1971 - Fifty Years on
To celebrate the 50th Anniversary of the 1971 Premiership the Hawks Museum has undertaken the task of compiling a book of that epic season. The museum is putting out the call to the Club’s fan base for assistance in this publication. We are seeking the loan of photos, pennants, badges, memorabilia from the Social Club, the Cheer Squad, the Thornbirds, the Confreres, the Past Players and Officials Association, Family Day and various club events held during 1971.We would also like to hear your stories.
This will be the third book in the series that celebrates the 50th Anniversaries of the Hawks’ Finals appearances. The first book Mud Muscle and Blood: The Story of the 1957 Hawks told the story of the Club’s first finals appearance in 1957, the second book Gold’n Brown Jubilee: The Story of the ’61 Hawks recorded in comprehensive detail the Club’s first Premiership in 1961. For the third installment, Rachel Bradshaw, the museum’s Assistant Curator, will join the writing team of Richard Allsop of Football Flashbacks fame and the Hawks Museum Curator, Peter Haby.
The 1971 book will explore the origins of the Kennedy Commandos, feature the Home & Away season and the Finals Series followed by the games held in Adelaide and Perth. This team of Hawks lost only three games for the year, winning 25 games from a possible 28.There will be an in-depth biography of each member of the Premiership team and fellow team members who contributed during the season. Club Officials, the Trainers and the in-house groups will be recognized, along with a comprehensive listing of the season’s awards. Of great interest will be a number of previously unpublished photos and memorabilia from the personal collections of the players and officials.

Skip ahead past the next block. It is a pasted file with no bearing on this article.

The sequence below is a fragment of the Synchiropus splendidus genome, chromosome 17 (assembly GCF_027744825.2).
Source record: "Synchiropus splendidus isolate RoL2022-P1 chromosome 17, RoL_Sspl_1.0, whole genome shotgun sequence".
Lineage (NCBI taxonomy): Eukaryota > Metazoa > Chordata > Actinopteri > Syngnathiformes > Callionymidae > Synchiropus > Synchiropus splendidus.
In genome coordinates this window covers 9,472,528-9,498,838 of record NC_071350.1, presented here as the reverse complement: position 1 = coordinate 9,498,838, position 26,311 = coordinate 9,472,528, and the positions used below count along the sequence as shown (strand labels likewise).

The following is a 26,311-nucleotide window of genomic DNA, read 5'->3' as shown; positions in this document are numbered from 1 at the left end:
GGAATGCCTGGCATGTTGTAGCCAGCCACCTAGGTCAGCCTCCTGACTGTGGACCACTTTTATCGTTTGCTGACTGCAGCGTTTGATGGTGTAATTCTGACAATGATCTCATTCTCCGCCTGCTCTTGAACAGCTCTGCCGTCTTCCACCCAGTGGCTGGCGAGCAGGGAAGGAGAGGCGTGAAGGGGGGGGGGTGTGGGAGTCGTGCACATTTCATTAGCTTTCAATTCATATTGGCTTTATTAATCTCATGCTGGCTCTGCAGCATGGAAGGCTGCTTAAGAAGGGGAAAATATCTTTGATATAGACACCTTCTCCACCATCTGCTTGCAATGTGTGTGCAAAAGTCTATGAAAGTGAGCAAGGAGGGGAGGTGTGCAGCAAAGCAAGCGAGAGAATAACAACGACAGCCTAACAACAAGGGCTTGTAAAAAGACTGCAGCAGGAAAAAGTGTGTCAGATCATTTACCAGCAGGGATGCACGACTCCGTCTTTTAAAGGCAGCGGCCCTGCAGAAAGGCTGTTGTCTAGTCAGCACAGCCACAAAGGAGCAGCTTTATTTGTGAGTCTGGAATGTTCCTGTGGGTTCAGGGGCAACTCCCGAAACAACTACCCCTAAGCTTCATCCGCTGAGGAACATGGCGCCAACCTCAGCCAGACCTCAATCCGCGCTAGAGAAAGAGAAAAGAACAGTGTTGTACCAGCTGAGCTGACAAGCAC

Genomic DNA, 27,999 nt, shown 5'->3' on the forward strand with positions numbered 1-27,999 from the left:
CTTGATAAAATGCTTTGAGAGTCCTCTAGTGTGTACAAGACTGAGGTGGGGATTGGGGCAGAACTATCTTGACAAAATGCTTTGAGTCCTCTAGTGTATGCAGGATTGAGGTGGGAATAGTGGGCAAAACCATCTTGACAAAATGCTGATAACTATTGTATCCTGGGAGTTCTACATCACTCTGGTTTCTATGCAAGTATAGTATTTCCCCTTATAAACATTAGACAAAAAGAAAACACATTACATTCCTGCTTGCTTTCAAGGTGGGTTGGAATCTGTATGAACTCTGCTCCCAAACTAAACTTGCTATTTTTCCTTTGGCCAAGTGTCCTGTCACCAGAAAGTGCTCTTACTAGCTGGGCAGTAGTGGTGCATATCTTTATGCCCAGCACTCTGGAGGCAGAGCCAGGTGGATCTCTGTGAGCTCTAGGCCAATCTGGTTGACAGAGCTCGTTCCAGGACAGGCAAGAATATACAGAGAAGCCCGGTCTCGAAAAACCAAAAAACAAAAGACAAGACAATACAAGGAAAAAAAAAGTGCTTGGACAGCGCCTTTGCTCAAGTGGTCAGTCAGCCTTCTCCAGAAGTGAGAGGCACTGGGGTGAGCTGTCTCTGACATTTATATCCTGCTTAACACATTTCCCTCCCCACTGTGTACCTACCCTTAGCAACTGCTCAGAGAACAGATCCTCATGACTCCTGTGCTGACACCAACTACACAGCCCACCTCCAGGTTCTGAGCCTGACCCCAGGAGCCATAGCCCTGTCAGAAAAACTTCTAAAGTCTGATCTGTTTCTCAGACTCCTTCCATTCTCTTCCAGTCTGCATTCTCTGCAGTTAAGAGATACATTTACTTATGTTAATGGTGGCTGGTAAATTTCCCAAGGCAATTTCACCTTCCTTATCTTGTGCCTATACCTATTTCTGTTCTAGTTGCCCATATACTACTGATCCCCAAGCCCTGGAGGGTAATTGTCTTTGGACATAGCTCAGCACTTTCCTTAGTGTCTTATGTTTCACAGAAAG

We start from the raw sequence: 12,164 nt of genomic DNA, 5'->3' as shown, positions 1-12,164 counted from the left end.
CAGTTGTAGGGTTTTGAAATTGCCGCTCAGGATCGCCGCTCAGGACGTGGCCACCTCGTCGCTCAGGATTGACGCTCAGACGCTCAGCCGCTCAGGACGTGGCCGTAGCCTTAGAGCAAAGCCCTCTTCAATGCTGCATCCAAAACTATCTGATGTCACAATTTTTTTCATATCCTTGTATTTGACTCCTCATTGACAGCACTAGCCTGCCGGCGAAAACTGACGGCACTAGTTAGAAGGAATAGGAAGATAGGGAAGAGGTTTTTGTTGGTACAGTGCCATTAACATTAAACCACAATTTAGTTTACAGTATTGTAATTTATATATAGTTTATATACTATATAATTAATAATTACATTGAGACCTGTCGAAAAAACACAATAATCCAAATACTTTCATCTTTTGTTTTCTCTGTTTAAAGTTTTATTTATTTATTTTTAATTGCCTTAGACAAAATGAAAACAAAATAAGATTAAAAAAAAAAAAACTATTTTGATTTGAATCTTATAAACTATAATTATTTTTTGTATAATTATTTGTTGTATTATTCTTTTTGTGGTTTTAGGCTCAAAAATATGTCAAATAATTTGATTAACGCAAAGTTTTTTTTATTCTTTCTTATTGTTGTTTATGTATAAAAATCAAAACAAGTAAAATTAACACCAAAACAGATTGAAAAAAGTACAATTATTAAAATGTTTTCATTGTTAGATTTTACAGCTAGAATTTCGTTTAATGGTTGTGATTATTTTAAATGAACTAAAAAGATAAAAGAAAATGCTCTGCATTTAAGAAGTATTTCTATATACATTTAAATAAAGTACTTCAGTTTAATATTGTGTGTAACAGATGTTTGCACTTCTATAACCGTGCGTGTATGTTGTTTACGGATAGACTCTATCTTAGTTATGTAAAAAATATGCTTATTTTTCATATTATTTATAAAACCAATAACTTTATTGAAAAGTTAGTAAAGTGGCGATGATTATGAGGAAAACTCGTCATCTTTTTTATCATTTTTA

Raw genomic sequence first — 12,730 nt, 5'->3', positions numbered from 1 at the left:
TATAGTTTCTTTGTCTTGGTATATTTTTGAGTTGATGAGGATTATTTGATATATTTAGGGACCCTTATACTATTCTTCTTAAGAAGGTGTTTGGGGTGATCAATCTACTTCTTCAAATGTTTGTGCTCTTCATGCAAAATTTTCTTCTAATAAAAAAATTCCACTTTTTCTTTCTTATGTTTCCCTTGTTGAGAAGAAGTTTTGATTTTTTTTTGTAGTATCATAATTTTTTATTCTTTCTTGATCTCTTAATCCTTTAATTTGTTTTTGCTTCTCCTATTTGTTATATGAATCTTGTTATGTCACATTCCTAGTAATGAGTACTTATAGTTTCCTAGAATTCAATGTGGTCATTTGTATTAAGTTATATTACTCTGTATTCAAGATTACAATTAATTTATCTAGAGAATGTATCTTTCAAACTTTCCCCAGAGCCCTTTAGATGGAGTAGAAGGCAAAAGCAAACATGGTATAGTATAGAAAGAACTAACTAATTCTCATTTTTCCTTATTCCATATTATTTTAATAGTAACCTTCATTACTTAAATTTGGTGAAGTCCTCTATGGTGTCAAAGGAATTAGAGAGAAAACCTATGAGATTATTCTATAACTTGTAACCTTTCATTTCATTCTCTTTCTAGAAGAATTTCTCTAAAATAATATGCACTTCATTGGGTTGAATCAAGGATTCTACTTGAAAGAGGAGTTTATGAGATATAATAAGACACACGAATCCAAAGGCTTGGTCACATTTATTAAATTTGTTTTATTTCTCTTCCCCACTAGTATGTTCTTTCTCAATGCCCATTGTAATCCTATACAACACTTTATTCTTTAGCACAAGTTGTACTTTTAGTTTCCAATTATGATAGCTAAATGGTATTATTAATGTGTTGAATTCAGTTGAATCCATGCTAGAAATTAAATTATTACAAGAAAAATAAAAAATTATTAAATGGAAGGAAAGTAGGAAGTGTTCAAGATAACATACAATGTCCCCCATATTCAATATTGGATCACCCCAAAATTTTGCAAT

The importance of 1971 to the Club Story is underlined by the riveting fact that five future Club Legends either emerged that year or enhanced their Hawthorn contributions. Leigh Matthews and Peter Knights played their first finals; Peter Hudson won the VFL goal kicking, equaling Bob Pratt’s record of 150 goals; David Parkin was captain and John Kennedy Snr was coach, his second premiership.
One enticing story has already emerged from our research. Mark Sayers, who resides in Vietnam, is a recent visitor to the museum. He was casually looking through some Inside Football magazines from 1971 when he held up a copy and exclaimed, ‘That’s me in this photo with Bruce Stevenson just before he embraced me!’
A young member of the 1971 Cheer Squad, Mark had run onto the MCG after the final siren had sounded. The Cheer Squad gathered together to watch the victorious 1971 team running their victory lap. Bruce Stevenson was one of the players leading the lap. To Mark’s utter surprise, Stevenson had spotted him, then ran towards him, hugging him tightly before lifting him off the ground in joyous celebration.
Mark Sayers has never forgotten his big moment on the MCG.A phone call was made to Stevenson asking whether he could come into the museum as we had a visitor who would like to meet him. A week later Stevenson met Mark in the Hawks Museum. It was fascinating to listen to the Premiership player and the former Cheer Squad member recall the events of Grand Final day and training nights during 1971.Mark was over the moon when he had his photo taken holding the Premiership Cup with his Premiership hero, Bruce Stevenson.
If you can help with any photos or items of memorabilia from 1971 please contact the Hawks Museum by email firstname.lastname@example.org or phone 03 9535 3075
Mark Sayers with his 1971 Premiership hero Bruce Stevenson holding the Cup and their photo in the Grand Final edition of Inside Football